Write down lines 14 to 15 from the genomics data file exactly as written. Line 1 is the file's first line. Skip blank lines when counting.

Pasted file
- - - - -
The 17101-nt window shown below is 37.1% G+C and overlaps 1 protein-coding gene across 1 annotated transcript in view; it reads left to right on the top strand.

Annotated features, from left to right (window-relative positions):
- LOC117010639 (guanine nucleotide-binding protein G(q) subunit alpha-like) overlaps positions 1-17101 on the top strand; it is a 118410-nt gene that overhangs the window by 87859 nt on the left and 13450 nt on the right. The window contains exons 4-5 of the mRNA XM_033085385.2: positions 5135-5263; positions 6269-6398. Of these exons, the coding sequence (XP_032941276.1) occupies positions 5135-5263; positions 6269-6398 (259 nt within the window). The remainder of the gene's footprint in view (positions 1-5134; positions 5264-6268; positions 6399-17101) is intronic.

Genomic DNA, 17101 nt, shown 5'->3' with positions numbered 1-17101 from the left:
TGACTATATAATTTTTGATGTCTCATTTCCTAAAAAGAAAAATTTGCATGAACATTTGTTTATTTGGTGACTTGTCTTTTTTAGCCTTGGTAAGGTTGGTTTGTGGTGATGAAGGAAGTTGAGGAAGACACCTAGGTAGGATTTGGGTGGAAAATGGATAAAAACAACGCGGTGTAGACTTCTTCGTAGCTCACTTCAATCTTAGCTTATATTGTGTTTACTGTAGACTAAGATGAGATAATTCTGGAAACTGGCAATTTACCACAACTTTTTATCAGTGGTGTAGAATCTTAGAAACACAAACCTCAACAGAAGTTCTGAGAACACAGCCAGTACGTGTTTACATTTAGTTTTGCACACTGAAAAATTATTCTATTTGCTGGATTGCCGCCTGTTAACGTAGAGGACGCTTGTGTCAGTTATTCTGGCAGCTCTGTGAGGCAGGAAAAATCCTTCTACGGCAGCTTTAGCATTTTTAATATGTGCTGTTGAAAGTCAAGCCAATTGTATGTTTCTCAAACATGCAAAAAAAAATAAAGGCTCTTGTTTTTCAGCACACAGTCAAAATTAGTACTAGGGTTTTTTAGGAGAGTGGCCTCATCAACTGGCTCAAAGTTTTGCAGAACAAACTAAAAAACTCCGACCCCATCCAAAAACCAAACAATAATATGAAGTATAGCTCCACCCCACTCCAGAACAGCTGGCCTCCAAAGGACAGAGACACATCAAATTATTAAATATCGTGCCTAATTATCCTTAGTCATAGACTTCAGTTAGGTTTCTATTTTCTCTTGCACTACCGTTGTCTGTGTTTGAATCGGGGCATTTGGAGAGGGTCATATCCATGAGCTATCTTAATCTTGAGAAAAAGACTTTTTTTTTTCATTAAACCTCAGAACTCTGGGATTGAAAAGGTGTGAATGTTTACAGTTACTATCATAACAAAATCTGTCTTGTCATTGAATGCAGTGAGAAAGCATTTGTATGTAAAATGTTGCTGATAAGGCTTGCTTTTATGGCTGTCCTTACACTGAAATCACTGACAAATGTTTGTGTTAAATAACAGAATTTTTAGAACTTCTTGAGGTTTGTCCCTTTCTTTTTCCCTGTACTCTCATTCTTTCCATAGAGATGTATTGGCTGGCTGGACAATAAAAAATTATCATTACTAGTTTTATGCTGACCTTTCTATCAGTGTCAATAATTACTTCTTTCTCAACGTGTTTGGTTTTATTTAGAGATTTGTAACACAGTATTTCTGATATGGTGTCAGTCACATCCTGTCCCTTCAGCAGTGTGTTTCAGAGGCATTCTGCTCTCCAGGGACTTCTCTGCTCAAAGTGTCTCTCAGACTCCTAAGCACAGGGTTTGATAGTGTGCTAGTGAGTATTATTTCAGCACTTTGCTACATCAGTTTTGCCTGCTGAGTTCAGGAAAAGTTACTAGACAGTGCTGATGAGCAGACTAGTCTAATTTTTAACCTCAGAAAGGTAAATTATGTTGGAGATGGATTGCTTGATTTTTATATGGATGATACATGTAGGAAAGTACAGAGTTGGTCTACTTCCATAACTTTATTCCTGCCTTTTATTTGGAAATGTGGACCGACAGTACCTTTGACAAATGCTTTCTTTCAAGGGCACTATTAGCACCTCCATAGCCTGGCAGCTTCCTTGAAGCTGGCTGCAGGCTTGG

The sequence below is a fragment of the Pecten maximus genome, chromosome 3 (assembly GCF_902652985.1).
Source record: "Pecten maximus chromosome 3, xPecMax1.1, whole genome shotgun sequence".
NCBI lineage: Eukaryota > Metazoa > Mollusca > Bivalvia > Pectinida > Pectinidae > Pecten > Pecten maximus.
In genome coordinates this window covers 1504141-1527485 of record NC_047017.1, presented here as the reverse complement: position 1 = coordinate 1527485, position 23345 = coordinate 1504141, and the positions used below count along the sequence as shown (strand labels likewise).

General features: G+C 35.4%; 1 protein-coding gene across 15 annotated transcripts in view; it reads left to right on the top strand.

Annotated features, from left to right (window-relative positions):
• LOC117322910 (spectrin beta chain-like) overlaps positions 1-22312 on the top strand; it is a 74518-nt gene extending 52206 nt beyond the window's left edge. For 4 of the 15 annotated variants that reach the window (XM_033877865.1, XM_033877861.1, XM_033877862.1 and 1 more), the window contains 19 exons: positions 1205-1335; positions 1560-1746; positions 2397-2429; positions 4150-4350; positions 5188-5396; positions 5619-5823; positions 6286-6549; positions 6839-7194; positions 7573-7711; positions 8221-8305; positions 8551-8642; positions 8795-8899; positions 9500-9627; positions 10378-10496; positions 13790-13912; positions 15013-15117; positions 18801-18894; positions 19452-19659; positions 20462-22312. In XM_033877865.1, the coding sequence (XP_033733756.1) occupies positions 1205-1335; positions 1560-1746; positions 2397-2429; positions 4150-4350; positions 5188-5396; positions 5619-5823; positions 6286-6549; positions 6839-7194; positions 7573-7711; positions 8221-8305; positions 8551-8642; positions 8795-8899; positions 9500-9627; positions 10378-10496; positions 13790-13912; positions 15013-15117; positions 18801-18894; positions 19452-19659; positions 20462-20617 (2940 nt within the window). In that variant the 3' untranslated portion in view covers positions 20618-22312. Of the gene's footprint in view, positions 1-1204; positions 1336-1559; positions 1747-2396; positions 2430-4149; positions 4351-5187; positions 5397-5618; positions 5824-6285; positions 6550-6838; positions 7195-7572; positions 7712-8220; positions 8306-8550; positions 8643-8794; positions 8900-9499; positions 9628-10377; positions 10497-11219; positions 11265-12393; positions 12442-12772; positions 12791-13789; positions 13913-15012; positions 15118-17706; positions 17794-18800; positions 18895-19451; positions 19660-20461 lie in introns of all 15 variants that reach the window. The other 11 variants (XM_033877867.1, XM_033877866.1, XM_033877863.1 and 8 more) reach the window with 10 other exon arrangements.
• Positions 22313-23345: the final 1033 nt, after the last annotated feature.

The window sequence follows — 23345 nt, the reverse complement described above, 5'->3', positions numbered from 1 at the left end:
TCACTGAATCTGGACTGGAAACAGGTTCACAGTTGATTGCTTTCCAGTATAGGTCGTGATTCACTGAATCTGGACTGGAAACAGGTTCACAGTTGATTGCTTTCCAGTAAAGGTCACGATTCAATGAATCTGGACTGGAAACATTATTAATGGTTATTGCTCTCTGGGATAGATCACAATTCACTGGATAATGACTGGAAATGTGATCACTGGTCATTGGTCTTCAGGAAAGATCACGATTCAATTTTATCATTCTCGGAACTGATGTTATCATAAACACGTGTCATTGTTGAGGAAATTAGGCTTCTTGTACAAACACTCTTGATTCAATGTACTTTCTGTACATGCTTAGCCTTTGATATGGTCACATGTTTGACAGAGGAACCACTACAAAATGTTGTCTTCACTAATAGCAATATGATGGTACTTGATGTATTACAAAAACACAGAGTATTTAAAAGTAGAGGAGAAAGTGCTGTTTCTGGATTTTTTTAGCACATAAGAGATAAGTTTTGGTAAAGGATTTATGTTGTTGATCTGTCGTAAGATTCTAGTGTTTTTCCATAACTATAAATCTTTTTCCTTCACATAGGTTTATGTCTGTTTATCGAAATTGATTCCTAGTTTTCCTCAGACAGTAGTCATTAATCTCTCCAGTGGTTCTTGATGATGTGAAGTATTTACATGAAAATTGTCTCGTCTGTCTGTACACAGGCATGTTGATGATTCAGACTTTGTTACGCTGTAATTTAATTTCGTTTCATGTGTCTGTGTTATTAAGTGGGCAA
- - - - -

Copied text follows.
The window sequence follows — 23345 nt, the reverse complement described above, 5'->3', positions numbered from 1 at the left end:
TCACTGAATCTGGACTGGAAACAGGTTCACAGTTGATTGCTTTCCAGTATAGGTCGTGATTCACTGAATCTGGACTGGAAACAGGTTCACAGTTGATTGCTTTCCAGTAAAGGTCACGATTCAATGAATCTGGACTGGAAACATTATTAATGGTTATTGCTCTCTGGGATAGATCACAATTCACTGGATAATGACTGGAAATGTGATCACTGGTCATTGGTCTTCAGGAAAGATCACGATTCAATTTTATCATTCTCGGAACTGATGTTATCATAAACACGTGTCATTGTTGAGGAAATTAGGCTTCTTGTACAAACACTCTTGATTCAATGTACTTTCTGTACATGCTTAGCCTTTGATATGGTCACATGTTTGACAGAGGAACCACTACAAAATGTTGTCTTCACTAATAGCAATATGATGGTACTTGATGTATTACAAAAACACAGAGTATTTAAAAGTAGAGGAGAAAGTGCTGTTTCTGGATTTTTTTAGCACATAAGAGATAAGTTTTGGTAAAGGATTTATGTTGTTGATCTGTCGTAAGATTCTAGTGTTTTTCCATAACTATAAATCTTTTTCCTTCACATAGGTTTATGTCTGTTTATCGAAATTGATTCCTAGTTTTCCTCAGACAGTAGTCATTAATCTCTCCAGTGGTTCTTGATGATGTGAAGTATTTACATGAAAATTGTCTCGTCTGTCTGTACACAGGCATGTTGATGATTCAGACTTTGTTACGCTGTAATTTAATTTCGTTTCATGTGTCTGTGTTATTAAGTGGGCAA